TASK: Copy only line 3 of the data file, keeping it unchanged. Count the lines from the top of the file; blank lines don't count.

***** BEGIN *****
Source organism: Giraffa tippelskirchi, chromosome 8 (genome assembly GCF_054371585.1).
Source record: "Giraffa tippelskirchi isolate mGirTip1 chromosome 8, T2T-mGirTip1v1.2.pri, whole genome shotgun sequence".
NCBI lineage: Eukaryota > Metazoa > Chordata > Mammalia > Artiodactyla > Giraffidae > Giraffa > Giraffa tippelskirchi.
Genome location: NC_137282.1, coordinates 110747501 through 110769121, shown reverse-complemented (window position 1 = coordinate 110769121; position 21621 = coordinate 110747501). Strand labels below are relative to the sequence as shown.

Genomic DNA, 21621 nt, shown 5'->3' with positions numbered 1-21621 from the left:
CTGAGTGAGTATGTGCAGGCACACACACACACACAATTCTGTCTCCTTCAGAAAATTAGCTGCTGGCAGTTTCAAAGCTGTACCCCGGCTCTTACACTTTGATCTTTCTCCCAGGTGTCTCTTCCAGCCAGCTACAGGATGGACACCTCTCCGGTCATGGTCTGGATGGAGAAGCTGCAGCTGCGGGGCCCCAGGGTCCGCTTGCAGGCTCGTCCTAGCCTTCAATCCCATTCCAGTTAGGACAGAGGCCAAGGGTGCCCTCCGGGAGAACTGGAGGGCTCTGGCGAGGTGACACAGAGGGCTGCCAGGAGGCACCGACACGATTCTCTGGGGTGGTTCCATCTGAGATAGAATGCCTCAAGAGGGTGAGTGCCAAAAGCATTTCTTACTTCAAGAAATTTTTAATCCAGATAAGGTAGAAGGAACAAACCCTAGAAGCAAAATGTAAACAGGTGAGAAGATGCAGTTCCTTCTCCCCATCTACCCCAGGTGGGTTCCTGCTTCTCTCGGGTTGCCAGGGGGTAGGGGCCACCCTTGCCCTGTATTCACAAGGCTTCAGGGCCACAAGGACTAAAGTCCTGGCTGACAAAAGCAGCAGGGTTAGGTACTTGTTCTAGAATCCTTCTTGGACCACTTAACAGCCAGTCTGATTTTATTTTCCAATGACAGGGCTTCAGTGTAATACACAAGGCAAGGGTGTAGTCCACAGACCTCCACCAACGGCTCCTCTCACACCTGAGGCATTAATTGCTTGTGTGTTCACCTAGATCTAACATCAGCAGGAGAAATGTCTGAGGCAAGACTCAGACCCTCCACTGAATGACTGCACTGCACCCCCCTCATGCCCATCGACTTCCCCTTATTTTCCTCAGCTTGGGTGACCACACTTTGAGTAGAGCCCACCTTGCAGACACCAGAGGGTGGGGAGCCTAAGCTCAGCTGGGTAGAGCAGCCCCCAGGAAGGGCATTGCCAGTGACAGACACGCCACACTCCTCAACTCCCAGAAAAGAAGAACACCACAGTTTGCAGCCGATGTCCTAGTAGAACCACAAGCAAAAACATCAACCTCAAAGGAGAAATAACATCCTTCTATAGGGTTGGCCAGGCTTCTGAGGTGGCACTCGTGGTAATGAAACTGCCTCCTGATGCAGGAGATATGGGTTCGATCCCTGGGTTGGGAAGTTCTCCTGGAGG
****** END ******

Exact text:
NCBI lineage: Eukaryota > Metazoa > Chordata > Mammalia > Artiodactyla > Giraffidae > Giraffa > Giraffa tippelskirchi.